The shift began with the Romantics after the Revolution and the defeat of Napoleon. It came in fits and starts. It took on cultural forms with which I do not identify like popular music, drugs and tattoos. Eventually, people will see beyond the ends of their own noses and will appreciate things other than what can be bought with money. Our consciousness fights against centralisation and elitism in politics and business. I end with some Wordsworth:

Oh! pleasant exercise of hope and joy!
For mighty were the auxiliars which then stood
Upon our side, we who were strong in love!
Bliss was it in that dawn to be alive,
But to be young was very heaven!—Oh! times,
In which the meagre, stale, forbidding ways
Of custom, law, and statute, took at once
The attraction of a country in romance!
When Reason seemed the most to assert her rights,
When most intent on making of herself
A prime Enchantress—to assist the work
Which then was going forward in her name!
Not favoured spots alone, but the whole earth,
The beauty wore of promise, that which sets
(As at some moment might not be unfelt
Among the bowers of paradise itself )
The budding rose above the rose full blown.
What temper at the prospect did not wake
To happiness unthought of? The inert
Were roused, and lively natures rapt away!
They who had fed their childhood upon dreams,
The playfellows of fancy, who had made
All powers of swiftness, subtilty, and strength
Their ministers,—who in lordly wise had stirred
Among the grandest objects of the sense,
And dealt with whatsoever they found there
As if they had within some lurking right
To wield it;—they, too, who, of gentle mood,
Had watched all gentle motions, and to these
Had fitted their own thoughts, schemers more wild,
And in the region of their peaceful selves;—
Now was it that both found, the meek and lofty
Did both find, helpers to their heart’s desire,
And stuff at hand, plastic as they could wish;
Were called upon to exercise their skill,
Not in Utopia, subterranean fields,
Or some secreted island, Heaven knows where!
But in the very world, which is the world
Of all of us,—the place where in the end
We find our happiness, or not at all!

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5 Responses to Wachet auf ruft uns die Stimme

  1. “I am watching the goings-on in America, upon which the rest of the world depends. I am not a Trump fan, but I am inclined to believe that the world and our future would be safer with him in the White House than Hillary Clinton.”

    Father, I think you haven’t been watching very closely. Heaven help us all if Trump takes the presidency. Most of the opinions I’ve read from outside the USA say it at least that strongly.

    • Xryztofer says:

      Being in the US, I’ve been watching the election campaign quite closely, and I concur with Fr. Anthony’s inclination. While I don’t think we’re particularly safe with either candidate (and I despise them both), the fact is that Clinton has the support of the architects and executors of all of America’s absolutely disastrous military interventions of recent memory (and she was crucially involved in several of them and supported the others), and they’re itching for another one, this time with Russia. I have no reason whatsoever to think that she wouldn’t give them free reign to carry out their designs. Trump has at least made some utterances indicating that he has reservations about the Bush-Obama militaristic foreign policy, which Clinton would unquestionably continue and probably expand.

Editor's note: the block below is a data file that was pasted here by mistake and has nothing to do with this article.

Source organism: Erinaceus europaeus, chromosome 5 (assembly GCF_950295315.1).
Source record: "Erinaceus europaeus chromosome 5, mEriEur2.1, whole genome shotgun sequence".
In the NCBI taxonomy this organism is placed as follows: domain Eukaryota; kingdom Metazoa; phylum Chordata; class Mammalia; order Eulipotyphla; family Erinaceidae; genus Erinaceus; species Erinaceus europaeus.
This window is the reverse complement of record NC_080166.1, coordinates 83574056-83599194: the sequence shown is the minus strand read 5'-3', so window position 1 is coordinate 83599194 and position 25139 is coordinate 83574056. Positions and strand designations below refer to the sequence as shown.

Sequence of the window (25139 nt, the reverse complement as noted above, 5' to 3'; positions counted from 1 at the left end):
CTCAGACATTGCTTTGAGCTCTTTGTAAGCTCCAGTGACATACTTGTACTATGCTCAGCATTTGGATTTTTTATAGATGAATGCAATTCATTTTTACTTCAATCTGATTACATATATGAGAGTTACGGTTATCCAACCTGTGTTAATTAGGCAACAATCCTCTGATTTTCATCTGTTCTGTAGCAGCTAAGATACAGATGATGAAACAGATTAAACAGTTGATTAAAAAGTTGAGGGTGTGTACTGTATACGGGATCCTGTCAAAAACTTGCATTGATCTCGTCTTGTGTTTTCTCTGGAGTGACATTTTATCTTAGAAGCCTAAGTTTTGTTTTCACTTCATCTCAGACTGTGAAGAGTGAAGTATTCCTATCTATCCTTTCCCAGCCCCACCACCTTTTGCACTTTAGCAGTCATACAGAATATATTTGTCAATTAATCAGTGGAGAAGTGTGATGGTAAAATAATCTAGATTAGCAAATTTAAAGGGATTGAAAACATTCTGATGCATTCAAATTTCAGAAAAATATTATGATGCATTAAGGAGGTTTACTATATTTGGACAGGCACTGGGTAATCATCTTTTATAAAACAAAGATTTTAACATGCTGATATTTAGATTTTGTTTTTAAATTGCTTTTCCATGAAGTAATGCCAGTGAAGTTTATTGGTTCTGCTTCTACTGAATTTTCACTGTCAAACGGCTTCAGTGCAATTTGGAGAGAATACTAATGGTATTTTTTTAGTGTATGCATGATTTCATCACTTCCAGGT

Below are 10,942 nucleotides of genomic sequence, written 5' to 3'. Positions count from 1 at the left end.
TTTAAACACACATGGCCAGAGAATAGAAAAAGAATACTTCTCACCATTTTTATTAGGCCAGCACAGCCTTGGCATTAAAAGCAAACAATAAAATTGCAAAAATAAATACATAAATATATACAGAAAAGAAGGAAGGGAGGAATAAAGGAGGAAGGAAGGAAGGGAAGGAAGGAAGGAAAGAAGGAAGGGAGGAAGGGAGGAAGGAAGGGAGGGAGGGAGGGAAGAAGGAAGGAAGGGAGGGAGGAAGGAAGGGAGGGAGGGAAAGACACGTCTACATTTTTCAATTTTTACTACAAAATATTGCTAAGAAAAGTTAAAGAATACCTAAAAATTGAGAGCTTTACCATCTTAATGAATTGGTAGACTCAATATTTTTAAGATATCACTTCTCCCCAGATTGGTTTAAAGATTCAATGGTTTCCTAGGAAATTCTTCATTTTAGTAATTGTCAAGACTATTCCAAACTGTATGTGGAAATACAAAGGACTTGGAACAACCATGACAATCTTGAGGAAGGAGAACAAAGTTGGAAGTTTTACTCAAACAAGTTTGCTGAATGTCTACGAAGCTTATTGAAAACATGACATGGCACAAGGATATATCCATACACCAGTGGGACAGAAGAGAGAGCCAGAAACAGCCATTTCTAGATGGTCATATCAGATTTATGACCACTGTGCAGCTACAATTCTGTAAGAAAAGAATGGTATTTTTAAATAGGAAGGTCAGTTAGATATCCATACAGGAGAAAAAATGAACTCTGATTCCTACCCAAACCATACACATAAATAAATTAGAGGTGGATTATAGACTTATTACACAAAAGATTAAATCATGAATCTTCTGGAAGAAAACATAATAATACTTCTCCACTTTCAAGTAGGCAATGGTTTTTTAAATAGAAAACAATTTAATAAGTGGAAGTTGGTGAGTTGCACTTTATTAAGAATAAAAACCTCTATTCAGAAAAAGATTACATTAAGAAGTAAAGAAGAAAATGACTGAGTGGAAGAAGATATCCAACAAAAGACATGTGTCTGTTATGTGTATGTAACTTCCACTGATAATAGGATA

• Naturally, it would be better to have someone other than Trump. If the UK were in better political shape and not run by the same dark forces of which Hillary Clinton is a part, we could have the US back in the Empire. Flippancy apart, I am for a revolution now and then for the pieces to be put back together again – a system reboot.

  2. David Llewellyn Dodds says:

    I was reminded the other day that when, late in life, C.S. Lewis was asked, “What books did most to shape your vocational attitude and your philosophy of life?”, he responded by mentioning ten works, including Wordworth’s Prelude!

    Another was a novel by his friend, Charles Williams. Williams has very lively, interesting discussions of Wordsworth, especially The Prelude, in two books scanned in the Internet Archive: The English Poetic Mind, and Reason and Beauty in the Poetic Mind.

    Both also reviewed by their fellow Inkling, Owen Barfield: Romanticism Comes of Age – one I have not yet caught up with, but the title of which delights me, not least to think of in connection with their – and their other friend, Tolkien’s, work!